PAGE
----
Funny Hunting Stories

FF/EMT516

10 pointer
Nov 22, 2020
1,169
Caneyville, Ky
What’s some of y’all’s funniest hunting stories? I’ll start. Back when I was in middle school maybe first year of high school I had to hunt with my papaw still. Anyways, we were sitting on the bank of a spring behind a makeshift blind. Papaw goes to sit down in his chair and it slowly starts going backwards, he reaches out for me and I can’t grab his hand because I’m already laughing. He falls back down this bank, probably 4-5 feet and is just laying there on his back reaching for me still but I still can’t help him from laughing so much. I guess he realizes this and just rolls on backwards over the briars and comes back around. Needless to say our hunt wasn’t successful because I laughed the rest of the evening. I’ll never forget that as long as I live. He’s too old to hunt anymore but we both bring it up from time to time and still have a good laugh over it.
 

FOWLER2671

12 pointer
Sep 11, 2009
3,851
Evicted from Aintry'
Friend of mine was just out of the Marines about 2012 or so... Just a we bit cocky.. Likes to duck hunt; REALLY likes to blow the call!

We were on a mallard spot and only kill one duck and he claims it..

We move to a diver spot which was RED HOT! Ringnecks, bluebills, redheads and they are All sporty! 20 yard shots! Gomer Pyle is claiming EVERY LAST ONE!

We have 17 ducks out of 18 limit. I quit shooting to shoot pics.. Other buddy quits to watch the show...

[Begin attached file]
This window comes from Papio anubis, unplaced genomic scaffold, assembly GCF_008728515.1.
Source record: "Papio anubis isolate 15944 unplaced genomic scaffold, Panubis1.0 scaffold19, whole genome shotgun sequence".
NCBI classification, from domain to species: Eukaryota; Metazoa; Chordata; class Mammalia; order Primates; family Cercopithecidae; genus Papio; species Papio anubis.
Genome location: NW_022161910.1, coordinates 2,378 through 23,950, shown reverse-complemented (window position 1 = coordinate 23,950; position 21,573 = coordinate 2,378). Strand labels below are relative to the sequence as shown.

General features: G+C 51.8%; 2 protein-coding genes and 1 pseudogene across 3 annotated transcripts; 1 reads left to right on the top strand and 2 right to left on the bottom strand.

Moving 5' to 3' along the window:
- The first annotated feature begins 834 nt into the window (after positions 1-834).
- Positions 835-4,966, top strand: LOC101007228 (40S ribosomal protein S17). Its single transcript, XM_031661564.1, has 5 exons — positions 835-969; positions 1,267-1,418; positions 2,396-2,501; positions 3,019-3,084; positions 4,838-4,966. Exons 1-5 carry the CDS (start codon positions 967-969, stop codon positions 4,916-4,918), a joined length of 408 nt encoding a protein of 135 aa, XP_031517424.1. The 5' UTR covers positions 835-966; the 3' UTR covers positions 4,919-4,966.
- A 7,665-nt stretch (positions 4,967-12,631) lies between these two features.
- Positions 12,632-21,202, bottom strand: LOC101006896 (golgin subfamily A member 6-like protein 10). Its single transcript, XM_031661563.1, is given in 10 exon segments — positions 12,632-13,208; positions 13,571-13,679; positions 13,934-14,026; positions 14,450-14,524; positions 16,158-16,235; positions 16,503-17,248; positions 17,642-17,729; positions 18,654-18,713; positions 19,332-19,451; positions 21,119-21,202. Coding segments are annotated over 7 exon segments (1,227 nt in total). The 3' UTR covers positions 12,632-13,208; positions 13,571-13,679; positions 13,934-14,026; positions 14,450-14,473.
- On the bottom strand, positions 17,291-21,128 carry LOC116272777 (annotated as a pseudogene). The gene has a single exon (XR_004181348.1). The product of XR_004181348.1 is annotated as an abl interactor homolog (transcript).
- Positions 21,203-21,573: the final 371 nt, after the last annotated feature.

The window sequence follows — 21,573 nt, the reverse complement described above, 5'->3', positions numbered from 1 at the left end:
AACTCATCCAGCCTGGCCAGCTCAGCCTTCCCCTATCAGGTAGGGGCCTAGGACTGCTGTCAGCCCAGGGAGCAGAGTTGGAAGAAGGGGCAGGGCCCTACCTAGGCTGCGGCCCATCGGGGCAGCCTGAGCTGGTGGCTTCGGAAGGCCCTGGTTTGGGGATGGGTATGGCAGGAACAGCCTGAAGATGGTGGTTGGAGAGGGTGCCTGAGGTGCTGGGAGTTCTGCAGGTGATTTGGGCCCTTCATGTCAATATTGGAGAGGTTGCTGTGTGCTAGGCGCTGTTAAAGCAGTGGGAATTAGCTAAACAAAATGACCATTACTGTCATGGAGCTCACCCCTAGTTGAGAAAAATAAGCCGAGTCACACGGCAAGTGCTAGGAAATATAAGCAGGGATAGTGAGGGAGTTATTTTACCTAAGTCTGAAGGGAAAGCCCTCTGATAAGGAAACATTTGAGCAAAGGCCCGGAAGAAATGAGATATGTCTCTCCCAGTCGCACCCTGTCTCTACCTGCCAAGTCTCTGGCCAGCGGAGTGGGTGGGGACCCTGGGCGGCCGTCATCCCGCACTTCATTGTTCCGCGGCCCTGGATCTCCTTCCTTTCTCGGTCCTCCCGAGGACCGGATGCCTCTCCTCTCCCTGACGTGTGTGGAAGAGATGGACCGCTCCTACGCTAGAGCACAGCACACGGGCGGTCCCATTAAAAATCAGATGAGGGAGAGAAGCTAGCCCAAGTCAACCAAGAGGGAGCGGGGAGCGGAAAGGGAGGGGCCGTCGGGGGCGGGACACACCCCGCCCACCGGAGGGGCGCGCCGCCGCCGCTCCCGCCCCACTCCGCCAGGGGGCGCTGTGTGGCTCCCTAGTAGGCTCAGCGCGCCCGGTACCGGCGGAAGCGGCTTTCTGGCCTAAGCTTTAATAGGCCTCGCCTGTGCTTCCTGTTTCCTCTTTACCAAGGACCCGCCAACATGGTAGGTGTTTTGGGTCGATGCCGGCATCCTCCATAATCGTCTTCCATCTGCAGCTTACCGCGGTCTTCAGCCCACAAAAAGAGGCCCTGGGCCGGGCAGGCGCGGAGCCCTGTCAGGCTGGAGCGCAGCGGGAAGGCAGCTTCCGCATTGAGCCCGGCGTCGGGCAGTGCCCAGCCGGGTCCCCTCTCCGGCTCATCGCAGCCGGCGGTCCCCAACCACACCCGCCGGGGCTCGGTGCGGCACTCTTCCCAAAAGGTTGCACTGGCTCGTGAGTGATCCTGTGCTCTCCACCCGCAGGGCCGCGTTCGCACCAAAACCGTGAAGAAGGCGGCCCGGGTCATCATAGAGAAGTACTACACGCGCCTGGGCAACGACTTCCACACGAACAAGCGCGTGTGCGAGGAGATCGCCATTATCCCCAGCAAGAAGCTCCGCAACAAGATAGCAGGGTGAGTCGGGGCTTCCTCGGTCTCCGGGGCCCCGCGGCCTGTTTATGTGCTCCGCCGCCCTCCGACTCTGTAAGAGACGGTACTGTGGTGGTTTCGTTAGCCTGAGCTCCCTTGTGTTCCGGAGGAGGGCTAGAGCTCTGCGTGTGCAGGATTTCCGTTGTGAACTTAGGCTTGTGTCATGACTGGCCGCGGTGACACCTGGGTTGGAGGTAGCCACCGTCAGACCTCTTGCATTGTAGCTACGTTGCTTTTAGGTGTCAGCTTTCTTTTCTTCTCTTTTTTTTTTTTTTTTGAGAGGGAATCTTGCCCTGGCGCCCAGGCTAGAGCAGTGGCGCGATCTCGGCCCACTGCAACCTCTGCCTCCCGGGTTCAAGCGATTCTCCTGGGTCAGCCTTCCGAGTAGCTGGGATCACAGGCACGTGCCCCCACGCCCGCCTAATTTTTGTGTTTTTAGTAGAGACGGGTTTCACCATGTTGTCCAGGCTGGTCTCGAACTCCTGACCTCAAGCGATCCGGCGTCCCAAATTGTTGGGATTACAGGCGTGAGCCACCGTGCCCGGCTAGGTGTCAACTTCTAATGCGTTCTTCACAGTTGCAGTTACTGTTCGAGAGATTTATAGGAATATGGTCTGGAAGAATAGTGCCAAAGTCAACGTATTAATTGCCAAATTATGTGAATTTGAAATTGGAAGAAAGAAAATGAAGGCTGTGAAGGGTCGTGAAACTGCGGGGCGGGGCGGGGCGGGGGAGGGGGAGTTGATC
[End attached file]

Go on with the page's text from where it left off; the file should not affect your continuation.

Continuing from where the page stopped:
Gomer proceeds to miss the next 15+ ducks...Shane, the other buddy says: No damn wonder this War is taking so long? You can't hit anything!! Shanes asks Gomer what he did in the service,, Gomer bristles up and claims; I was a Machine Gunner! That's when I (Army) chime in that even the Marines realized that he needed LOTS OF BULLETS!!!

Gomer was wilting under the pressure... Had to go back for more ammo... Until some suicidal diver decided his migrant days were over and flew into a shot pattern...

Lots of fun and great memories from that day and year!
 

rcb216

12 pointer
Sep 25, 2005
5,942
Robertson Co.
I post this about every year just before modern gun. Good read.





I had this idea that I was going to rope a deer, put it in
a stall, feed it up on corn for a couple of weeks, then kill it and eat it.

The first step in this adventure was getting a deer. I figured
that, since they congregate at my cattle feeder and do not seem to have much fear
of me when we are there (a bold one will sometimes come right up and sniff at the
bags of feed while I am in the back of the truck not 4 feet away), it should not
be difficult to rope one, get up to it and toss a bag over its head (to calm it
down) then hog tie it and transport it home.

I filled the cattle feeder then hid down at the end with
my rope.

The cattle, having seen the roping thing before, stayed well
back. They were not having any of it.

After about 20 minutes, my deer showed up -- 3 of them. I
picked out.. ..a likely looking one, stepped out from the end of the feeder, and
threw.. My rope. The deer just stood there and stared at me.

I wrapped the rope around my waist and twisted the end so
I would have a good hold. The deer still just stood and stared at me, but you could
tell it was mildly concerned about the whole rope situation.